If you have never tried or cooked Vietnamese food before, this book will not hold your hand through the process. Although the recipes are very simple, they provide no preamble or explanation for someone not already familiar with the ingredients and techniques from this part of the world.
That said, I am thrilled to add Secrets from My Vietnamese Kitchen to my permanent cookbook collection.
SOCKEYE SALMON WITH MANGO & GINGER TOPPING
Serves 4 to 6.
I chose sockeye salmon for this recipe because I thought it would pair well with the strong, bracing flavours in the topping (which it does!). The original recipe calls for salmon steaks; they are not available at this time of year, so I went with large fillets instead and they worked beautifully. I used a mango that was partially ripe, about half to three-quarters of the way there.
*Note: her recipe calls for Dipping Fish Sauce, but I used Fish Sauce Dressing, which is almost identical, just more concentrated. I needed it for the vermicelli bowls. The result was so delicious that I am keeping it as is. I’ll give the Dipping Fish Sauce variation in the Dressing recipe, below, if you want to try the original.
Mango & Ginger Topping
3 Tb (45 ml) Fish Sauce Dressing (next recipe) OR Dipping Fish Sauce
2 Tb (30 ml) pureed or grated fresh ginger
1 clove garlic, minced or pressed
1 Ataulfo mango (under-ripe), peeled, pitted, and cut into thin julienne (matchsticks)
1 Thai Bird Chili, minced (remove seeds first, if desired)
Oil, for frying
4 salmon steaks (about 170 g each)
salt and freshly ground back pepper
Mango & Ginger Topping (above)
1 handful fresh cilantro leaves
2 cups (500 ml) cooked jasmine rice
Topping: In a small bowl, combine the Fish Sauce Dressing (Or Dipping Fish Sauce), the ginger, and garlic. (I also added the minced chili to this mixture, although the original recipe says to sprinkle it on as a garnish). Have the prepared mango ready, but don’t mix it in yet.
Salmon: Cover the bottom of a large stainless steel skillet with 1 cm of oil (I used two cast iron pans). Set over medium high heat. Season the salmon with salt and pepper and place in the skillet. Fry for 3 minutes per side (this timing was pretty accurate, even for the thick fillets I bought).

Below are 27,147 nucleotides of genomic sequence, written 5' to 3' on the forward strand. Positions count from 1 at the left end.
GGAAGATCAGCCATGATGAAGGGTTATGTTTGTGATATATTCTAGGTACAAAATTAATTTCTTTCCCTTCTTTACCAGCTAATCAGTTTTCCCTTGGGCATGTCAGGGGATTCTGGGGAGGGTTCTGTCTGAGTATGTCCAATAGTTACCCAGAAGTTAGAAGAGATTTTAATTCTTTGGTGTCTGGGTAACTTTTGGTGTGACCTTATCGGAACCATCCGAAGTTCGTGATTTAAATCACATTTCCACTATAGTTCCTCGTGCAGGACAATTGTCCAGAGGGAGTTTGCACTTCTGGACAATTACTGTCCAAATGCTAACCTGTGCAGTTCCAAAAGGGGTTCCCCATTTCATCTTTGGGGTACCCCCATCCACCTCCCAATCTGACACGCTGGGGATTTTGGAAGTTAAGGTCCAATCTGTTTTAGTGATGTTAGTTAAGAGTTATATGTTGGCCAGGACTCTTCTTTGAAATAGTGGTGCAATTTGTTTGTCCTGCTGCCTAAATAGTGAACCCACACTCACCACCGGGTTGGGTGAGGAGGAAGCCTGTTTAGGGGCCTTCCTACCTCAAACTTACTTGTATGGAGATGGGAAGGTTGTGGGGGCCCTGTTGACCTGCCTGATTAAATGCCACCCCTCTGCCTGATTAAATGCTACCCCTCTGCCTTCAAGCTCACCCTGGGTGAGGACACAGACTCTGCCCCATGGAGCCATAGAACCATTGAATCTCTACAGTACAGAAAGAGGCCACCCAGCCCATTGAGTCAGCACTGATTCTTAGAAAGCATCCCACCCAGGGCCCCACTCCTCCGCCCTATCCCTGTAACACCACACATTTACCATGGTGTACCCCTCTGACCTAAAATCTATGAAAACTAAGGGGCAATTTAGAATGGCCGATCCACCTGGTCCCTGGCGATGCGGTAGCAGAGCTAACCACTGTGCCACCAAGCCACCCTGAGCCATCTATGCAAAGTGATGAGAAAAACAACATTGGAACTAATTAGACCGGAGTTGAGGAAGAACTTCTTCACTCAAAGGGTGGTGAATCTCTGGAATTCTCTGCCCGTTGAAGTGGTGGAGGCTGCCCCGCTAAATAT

Transfer the salmon to a plate covered with two layers of paper towel to absorb excess grease.
To serve, transfer the salmon steaks to a large serving platter and top with julienned (matchstick cut) mango. Spoon the ginger mixture over the mango and garnish with cilantro leaves. Serve immediately with jasmine rice.
FISH SAUCE DRESSING
Makes about 1-3/4 cups (430 ml).
This sweet, salty, acid sauce is used as the base for many Vietnamese dishes. It last for up to 1 month in the refrigerator.
This is the more concentrated version of Fish Dipping Sauce. To make Fish Dipping Sauce, simply make the exact recipe below, but with double the volume of water.
1/2 cup (100 g) sugar
1/2 cup (125 ml) water
1/2 cup (125 ml) fish sauce
1/2 cup (125 ml) lime juice, rice vinegar, or white vinegar (I used lime juice)
Mix all ingredients in a bowl and stir until the sugar is fully dissolved. Store in a mason jar in the fridge. To make Dipping Fish Sauce, increase the water to 250 ml.
RECIPES Excerpted from Secrets from My Vietnamese Kitchen: Simple Recipes from My Many Mothers by Kim Thuy. Copyright © 2017 Editions Libre Expression. Translated from the French by Sheila Fischman. Recipes translated by Marie Asselin. Appetite by Random House edition published in 2019. Food Photography by Sarah Scott. Published by Appetite by Random House®, a division of Penguin Random House Canada Limited. Reproduced by arrangement with the Publisher. All rights reserved.